The Plaintiff only filed its trademark and began using “Material Girl” in 1997 as a clothing label. This makes them a junior user. Because they are a junior user, Ms. Madonna has a superior right over the Plaintiff and can prevent the Plaintiff from using “Material Girl. Further, this court does not need to reach the second analysis on whether a trademark infringement actually occurred because that issue is rendered moot, leaving no issues of material facts to litigate (fight) at trial before a jury.

JUDGE JAMES OTERO

Counsel for Retailer Triumph LA, what is your response to that argument?

FASHION LAWYER FOR LA TRIUMPH

Your honor, the defense brought this motion. Therefore, they have the burden of proof to show there is no dispute as to the material facts in this case. The problem is, they have not and cannot meet their burden.

To address the Defense’s argument that the sale of merchandise in the 80s proved that the Defendant had used the trademark first, this argument is weak, at best. What it only proves is that the phrase had been used for merchandising but that is  not specific to clothing.

As the Defense correctly noted, my client’s trademark use for the Material Clothing label began in 1997. This use made my client the first and senior user with superior rights against subsequent users. Defendant Madonna has now proceeded to launch her clothing label with the same name only recently. There is a dispute as to the material facts since my client maintains such use is an infringement on its Trademark. Accordingly, the question is Defendant Madonna’s use a trademark infringement or not,  is  indeed a dispute as to a material fact that should permit this case to proceed to trial so the jury can answer this ultimate question. We respectfully ask that this court deny Defendant’s motion for Summary Judgment.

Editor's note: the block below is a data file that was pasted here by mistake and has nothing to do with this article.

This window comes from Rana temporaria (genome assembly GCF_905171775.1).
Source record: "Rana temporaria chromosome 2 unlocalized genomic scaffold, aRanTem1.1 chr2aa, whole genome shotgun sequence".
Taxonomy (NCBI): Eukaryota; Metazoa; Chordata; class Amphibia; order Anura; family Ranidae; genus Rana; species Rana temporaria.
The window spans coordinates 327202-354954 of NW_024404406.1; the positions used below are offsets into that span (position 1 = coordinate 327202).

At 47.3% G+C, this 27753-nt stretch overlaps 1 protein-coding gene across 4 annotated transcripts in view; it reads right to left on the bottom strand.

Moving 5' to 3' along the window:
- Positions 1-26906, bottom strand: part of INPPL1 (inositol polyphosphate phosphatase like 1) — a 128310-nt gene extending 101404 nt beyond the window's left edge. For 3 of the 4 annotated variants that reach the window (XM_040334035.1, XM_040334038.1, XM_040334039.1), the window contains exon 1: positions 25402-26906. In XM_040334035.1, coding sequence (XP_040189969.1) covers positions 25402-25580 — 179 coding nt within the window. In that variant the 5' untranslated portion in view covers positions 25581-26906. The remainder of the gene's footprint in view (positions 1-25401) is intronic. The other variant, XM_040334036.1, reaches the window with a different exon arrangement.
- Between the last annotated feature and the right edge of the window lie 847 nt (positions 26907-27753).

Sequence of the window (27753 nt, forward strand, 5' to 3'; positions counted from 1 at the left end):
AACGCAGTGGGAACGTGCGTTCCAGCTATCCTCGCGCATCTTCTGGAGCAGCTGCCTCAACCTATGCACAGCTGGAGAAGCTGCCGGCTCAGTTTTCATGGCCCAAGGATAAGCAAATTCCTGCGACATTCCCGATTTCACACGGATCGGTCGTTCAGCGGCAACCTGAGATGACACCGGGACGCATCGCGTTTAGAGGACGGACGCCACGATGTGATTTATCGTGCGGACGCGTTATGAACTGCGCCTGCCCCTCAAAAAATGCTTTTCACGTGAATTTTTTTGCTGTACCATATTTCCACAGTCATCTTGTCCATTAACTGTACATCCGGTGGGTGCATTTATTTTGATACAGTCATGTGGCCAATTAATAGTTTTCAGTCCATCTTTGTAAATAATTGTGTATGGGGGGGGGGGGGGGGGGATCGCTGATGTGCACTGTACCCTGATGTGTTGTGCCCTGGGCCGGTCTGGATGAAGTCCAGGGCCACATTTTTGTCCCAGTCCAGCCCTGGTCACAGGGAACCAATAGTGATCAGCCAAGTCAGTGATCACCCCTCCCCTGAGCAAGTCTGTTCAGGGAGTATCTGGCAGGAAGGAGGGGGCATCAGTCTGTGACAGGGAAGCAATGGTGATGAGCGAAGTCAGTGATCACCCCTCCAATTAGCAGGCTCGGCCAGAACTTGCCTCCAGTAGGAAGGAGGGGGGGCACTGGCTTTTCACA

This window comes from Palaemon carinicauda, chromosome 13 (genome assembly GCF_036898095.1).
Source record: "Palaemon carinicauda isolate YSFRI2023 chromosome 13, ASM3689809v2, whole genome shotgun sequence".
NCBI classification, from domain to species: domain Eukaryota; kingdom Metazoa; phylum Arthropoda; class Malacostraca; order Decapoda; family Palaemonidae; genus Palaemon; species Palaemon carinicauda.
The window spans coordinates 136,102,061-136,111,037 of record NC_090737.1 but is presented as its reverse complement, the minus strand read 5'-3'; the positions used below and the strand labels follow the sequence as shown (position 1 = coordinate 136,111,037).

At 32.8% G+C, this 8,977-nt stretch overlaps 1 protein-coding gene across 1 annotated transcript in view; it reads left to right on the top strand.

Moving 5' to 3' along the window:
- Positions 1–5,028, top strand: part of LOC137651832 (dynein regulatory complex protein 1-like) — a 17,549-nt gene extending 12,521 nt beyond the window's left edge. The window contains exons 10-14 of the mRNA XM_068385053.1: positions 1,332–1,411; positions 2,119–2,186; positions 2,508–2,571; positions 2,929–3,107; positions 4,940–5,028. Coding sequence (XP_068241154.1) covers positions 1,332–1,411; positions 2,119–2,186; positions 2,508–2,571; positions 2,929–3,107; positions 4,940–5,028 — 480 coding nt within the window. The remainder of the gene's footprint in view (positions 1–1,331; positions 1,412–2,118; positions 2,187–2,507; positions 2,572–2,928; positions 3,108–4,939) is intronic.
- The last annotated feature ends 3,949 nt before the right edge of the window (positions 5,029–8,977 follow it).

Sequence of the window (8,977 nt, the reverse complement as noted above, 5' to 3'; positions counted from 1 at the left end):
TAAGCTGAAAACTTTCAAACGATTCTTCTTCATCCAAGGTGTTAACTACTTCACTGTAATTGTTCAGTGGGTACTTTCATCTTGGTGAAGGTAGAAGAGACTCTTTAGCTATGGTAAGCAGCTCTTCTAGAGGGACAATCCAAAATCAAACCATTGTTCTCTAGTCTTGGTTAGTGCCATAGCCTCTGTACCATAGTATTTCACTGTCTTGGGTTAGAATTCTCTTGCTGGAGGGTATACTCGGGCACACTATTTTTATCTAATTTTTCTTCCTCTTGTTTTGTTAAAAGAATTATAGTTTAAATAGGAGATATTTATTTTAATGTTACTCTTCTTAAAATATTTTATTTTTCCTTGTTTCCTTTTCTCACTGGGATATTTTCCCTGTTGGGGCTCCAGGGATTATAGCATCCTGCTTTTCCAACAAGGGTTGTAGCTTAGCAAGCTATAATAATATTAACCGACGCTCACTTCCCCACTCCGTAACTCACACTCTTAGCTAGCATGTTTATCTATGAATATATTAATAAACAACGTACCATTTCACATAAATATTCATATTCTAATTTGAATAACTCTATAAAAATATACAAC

JUDGE JAMES OTERO

Very well. I have heard the arguments on both sides and I do agree with Plaintiff LA Triumph that “singing of a song does not create a trademark .” I am also unconvinced that when an artist sings and sells merchandise with a name of his/her song, that is enough to confer trademark rights. [The] defendants’ argument “fails as a matter of law.” Accordingly, this case will proceed to trial.

The Court is Adjourned.

(Judge’s gavel strikes wooden sound block)

FADE TO BLACK: THE END

MY THOUGHTS

What is left now is settlement negotiations as both parties prepare for trial.

BBC has the full story.

-Photocredit: Mad-eyes.net

Uduak Oduok (Ms. Uduak) is a Partner and Co-Founder of Ebitu Law Group, P.C. where she handles her firm’s fashion and entertainment law practice areas. Ms. Uduak has litigated a wide variety of cases in California courts. She has also handled a variety of entertainment deals for clients including network television and licensing deals. Her work and contributions to the creative industry has been recognized by numerous organizations including the National Bar Association, and featured in prestigious legal publications in the USA: ABA Journal and The California Lawyer Magazine. She is also the author of Fashionentlaw™ and also has over two decades combined hands on industry experience in the creative industry which includes modeling, retail, fashion production, public relations, digital media, journalism and publishing. For further inquiries or if you are seeking legal representation, please email (uduak@ebitulawgrp.com). You may also follow her on twitter at @uduaklaw